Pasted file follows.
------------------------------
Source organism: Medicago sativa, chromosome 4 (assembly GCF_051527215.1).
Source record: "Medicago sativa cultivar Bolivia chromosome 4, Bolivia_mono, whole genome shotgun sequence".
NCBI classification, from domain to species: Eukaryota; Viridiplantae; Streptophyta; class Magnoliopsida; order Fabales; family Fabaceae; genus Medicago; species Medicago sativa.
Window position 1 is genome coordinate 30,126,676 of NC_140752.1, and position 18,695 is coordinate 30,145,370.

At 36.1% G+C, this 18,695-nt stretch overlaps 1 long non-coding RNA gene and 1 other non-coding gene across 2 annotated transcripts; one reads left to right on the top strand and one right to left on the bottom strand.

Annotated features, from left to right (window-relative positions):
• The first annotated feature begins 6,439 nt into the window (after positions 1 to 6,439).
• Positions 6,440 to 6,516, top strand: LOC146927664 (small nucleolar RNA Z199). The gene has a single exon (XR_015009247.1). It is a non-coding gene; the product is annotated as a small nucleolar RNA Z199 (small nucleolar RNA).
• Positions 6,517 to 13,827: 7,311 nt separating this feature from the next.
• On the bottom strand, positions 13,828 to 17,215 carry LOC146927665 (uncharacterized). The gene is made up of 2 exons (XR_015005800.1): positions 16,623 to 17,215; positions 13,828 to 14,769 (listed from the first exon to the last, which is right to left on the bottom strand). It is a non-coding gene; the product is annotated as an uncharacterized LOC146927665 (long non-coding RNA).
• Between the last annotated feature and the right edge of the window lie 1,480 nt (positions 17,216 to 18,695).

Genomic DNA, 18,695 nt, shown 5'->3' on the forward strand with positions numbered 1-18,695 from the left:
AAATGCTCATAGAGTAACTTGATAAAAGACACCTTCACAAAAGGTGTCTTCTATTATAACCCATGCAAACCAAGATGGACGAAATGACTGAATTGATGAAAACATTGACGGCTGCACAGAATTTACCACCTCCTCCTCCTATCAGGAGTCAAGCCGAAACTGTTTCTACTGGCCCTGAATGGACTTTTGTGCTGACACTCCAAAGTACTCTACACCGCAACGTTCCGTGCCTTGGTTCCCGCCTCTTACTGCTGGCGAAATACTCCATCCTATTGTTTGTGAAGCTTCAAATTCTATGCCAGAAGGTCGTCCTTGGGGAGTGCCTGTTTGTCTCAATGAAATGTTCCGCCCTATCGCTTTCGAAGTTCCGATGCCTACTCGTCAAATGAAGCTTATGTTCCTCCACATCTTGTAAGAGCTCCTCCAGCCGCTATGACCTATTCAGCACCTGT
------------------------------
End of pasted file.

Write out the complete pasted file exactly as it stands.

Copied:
Source organism: Medicago sativa, chromosome 4 (assembly GCF_051527215.1).
Source record: "Medicago sativa cultivar Bolivia chromosome 4, Bolivia_mono, whole genome shotgun sequence".
NCBI classification, from domain to species: Eukaryota; Viridiplantae; Streptophyta; class Magnoliopsida; order Fabales; family Fabaceae; genus Medicago; species Medicago sativa.
Window position 1 is genome coordinate 30,126,676 of NC_140752.1, and position 18,695 is coordinate 30,145,370.

At 36.1% G+C, this 18,695-nt stretch overlaps 1 long non-coding RNA gene and 1 other non-coding gene across 2 annotated transcripts; one reads left to right on the top strand and one right to left on the bottom strand.

Annotated features, from left to right (window-relative positions):
• The first annotated feature begins 6,439 nt into the window (after positions 1 to 6,439).
• Positions 6,440 to 6,516, top strand: LOC146927664 (small nucleolar RNA Z199). The gene has a single exon (XR_015009247.1). It is a non-coding gene; the product is annotated as a small nucleolar RNA Z199 (small nucleolar RNA).
• Positions 6,517 to 13,827: 7,311 nt separating this feature from the next.
• On the bottom strand, positions 13,828 to 17,215 carry LOC146927665 (uncharacterized). The gene is made up of 2 exons (XR_015005800.1): positions 16,623 to 17,215; positions 13,828 to 14,769 (listed from the first exon to the last, which is right to left on the bottom strand). It is a non-coding gene; the product is annotated as an uncharacterized LOC146927665 (long non-coding RNA).
• Between the last annotated feature and the right edge of the window lie 1,480 nt (positions 17,216 to 18,695).

Genomic DNA, 18,695 nt, shown 5'->3' on the forward strand with positions numbered 1-18,695 from the left:
AAATGCTCATAGAGTAACTTGATAAAAGACACCTTCACAAAAGGTGTCTTCTATTATAACCCATGCAAACCAAGATGGACGAAATGACTGAATTGATGAAAACATTGACGGCTGCACAGAATTTACCACCTCCTCCTCCTATCAGGAGTCAAGCCGAAACTGTTTCTACTGGCCCTGAATGGACTTTTGTGCTGACACTCCAAAGTACTCTACACCGCAACGTTCCGTGCCTTGGTTCCCGCCTCTTACTGCTGGCGAAATACTCCATCCTATTGTTTGTGAAGCTTCAAATTCTATGCCAGAAGGTCGTCCTTGGGGAGTGCCTGTTTGTCTCAATGAAATGTTCCGCCCTATCGCTTTCGAAGTTCCGATGCCTACTCGTCAAATGAAGCTTATGTTCCTCCACATCTTGTAAGAGCTCCTCCAGCCGCTATGACCTATTCAGCACCTGT